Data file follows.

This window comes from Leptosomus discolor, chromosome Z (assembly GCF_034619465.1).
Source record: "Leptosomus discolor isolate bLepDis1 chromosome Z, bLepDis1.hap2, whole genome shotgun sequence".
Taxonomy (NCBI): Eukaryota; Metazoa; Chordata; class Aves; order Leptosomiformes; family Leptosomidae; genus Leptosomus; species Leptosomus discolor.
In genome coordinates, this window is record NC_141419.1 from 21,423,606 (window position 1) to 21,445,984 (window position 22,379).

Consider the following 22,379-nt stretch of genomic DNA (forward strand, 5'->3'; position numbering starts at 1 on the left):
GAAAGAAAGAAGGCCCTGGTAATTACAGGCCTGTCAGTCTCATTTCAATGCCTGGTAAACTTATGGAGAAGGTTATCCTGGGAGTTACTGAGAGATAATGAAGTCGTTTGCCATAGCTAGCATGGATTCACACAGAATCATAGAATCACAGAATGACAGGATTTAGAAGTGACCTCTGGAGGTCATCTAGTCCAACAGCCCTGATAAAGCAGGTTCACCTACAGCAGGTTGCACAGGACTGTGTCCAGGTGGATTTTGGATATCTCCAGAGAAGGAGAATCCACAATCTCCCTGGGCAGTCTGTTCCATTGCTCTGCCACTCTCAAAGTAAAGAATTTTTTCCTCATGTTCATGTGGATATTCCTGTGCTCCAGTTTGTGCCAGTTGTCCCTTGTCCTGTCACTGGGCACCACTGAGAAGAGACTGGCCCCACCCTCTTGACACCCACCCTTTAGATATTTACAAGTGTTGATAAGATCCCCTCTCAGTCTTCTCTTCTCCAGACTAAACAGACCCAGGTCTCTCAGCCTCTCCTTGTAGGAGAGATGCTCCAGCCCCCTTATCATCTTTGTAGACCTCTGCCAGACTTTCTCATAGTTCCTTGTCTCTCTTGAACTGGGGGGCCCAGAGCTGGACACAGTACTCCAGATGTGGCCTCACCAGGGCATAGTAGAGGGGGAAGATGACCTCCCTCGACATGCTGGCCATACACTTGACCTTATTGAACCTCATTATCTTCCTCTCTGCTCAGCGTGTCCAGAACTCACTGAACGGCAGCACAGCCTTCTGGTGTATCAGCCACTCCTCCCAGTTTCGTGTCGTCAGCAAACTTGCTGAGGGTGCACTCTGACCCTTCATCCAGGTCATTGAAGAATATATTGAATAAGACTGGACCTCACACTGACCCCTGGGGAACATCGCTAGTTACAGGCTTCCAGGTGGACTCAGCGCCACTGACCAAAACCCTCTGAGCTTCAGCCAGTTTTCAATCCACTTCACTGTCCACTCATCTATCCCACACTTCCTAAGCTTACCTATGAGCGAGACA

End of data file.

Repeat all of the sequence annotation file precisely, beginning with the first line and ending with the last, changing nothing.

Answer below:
This window comes from Leptosomus discolor, chromosome Z (assembly GCF_034619465.1).
Source record: "Leptosomus discolor isolate bLepDis1 chromosome Z, bLepDis1.hap2, whole genome shotgun sequence".
Taxonomy (NCBI): Eukaryota; Metazoa; Chordata; class Aves; order Leptosomiformes; family Leptosomidae; genus Leptosomus; species Leptosomus discolor.
In genome coordinates, this window is record NC_141419.1 from 21,423,606 (window position 1) to 21,445,984 (window position 22,379).

Consider the following 22,379-nt stretch of genomic DNA (forward strand, 5'->3'; position numbering starts at 1 on the left):
GAAAGAAAGAAGGCCCTGGTAATTACAGGCCTGTCAGTCTCATTTCAATGCCTGGTAAACTTATGGAGAAGGTTATCCTGGGAGTTACTGAGAGATAATGAAGTCGTTTGCCATAGCTAGCATGGATTCACACAGAATCATAGAATCACAGAATGACAGGATTTAGAAGTGACCTCTGGAGGTCATCTAGTCCAACAGCCCTGATAAAGCAGGTTCACCTACAGCAGGTTGCACAGGACTGTGTCCAGGTGGATTTTGGATATCTCCAGAGAAGGAGAATCCACAATCTCCCTGGGCAGTCTGTTCCATTGCTCTGCCACTCTCAAAGTAAAGAATTTTTTCCTCATGTTCATGTGGATATTCCTGTGCTCCAGTTTGTGCCAGTTGTCCCTTGTCCTGTCACTGGGCACCACTGAGAAGAGACTGGCCCCACCCTCTTGACACCCACCCTTTAGATATTTACAAGTGTTGATAAGATCCCCTCTCAGTCTTCTCTTCTCCAGACTAAACAGACCCAGGTCTCTCAGCCTCTCCTTGTAGGAGAGATGCTCCAGCCCCCTTATCATCTTTGTAGACCTCTGCCAGACTTTCTCATAGTTCCTTGTCTCTCTTGAACTGGGGGGCCCAGAGCTGGACACAGTACTCCAGATGTGGCCTCACCAGGGCATAGTAGAGGGGGAAGATGACCTCCCTCGACATGCTGGCCATACACTTGACCTTATTGAACCTCATTATCTTCCTCTCTGCTCAGCGTGTCCAGAACTCACTGAACGGCAGCACAGCCTTCTGGTGTATCAGCCACTCCTCCCAGTTTCGTGTCGTCAGCAAACTTGCTGAGGGTGCACTCTGACCCTTCATCCAGGTCATTGAAGAATATATTGAATAAGACTGGACCTCACACTGACCCCTGGGGAACATCGCTAGTTACAGGCTTCCAGGTGGACTCAGCGCCACTGACCAAAACCCTCTGAGCTTCAGCCAGTTTTCAATCCACTTCACTGTCCACTCATCTATCCCACACTTCCTAAGCTTACCTATGAGCGAGACA